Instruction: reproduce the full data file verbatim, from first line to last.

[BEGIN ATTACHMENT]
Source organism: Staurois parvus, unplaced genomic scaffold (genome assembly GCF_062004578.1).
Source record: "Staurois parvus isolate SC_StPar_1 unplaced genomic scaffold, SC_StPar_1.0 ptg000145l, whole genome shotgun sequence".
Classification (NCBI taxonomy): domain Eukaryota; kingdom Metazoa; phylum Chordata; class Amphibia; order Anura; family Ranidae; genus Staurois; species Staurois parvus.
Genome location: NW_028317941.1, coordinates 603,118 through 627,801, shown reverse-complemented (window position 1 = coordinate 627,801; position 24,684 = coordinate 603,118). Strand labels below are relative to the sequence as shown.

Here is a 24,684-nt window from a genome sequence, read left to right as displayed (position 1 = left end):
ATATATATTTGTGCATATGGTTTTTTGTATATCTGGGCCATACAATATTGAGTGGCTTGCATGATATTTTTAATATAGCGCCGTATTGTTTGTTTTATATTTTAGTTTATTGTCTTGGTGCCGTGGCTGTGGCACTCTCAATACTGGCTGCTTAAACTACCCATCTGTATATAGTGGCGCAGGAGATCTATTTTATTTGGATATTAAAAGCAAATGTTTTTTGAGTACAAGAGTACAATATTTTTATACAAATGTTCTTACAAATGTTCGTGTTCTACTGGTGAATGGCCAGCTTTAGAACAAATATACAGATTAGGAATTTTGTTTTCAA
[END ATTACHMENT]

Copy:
Source organism: Staurois parvus, unplaced genomic scaffold (genome assembly GCF_062004578.1).
Source record: "Staurois parvus isolate SC_StPar_1 unplaced genomic scaffold, SC_StPar_1.0 ptg000145l, whole genome shotgun sequence".
Classification (NCBI taxonomy): domain Eukaryota; kingdom Metazoa; phylum Chordata; class Amphibia; order Anura; family Ranidae; genus Staurois; species Staurois parvus.
Genome location: NW_028317941.1, coordinates 603,118 through 627,801, shown reverse-complemented (window position 1 = coordinate 627,801; position 24,684 = coordinate 603,118). Strand labels below are relative to the sequence as shown.

Here is a 24,684-nt window from a genome sequence, read left to right as displayed (position 1 = left end):
ATATATATTTGTGCATATGGTTTTTTGTATATCTGGGCCATACAATATTGAGTGGCTTGCATGATATTTTTAATATAGCGCCGTATTGTTTGTTTTATATTTTAGTTTATTGTCTTGGTGCCGTGGCTGTGGCACTCTCAATACTGGCTGCTTAAACTACCCATCTGTATATAGTGGCGCAGGAGATCTATTTTATTTGGATATTAAAAGCAAATGTTTTTTGAGTACAAGAGTACAATATTTTTATACAAATGTTCTTACAAATGTTCGTGTTCTACTGGTGAATGGCCAGCTTTAGAACAAATATACAGATTAGGAATTTTGTTTTCAA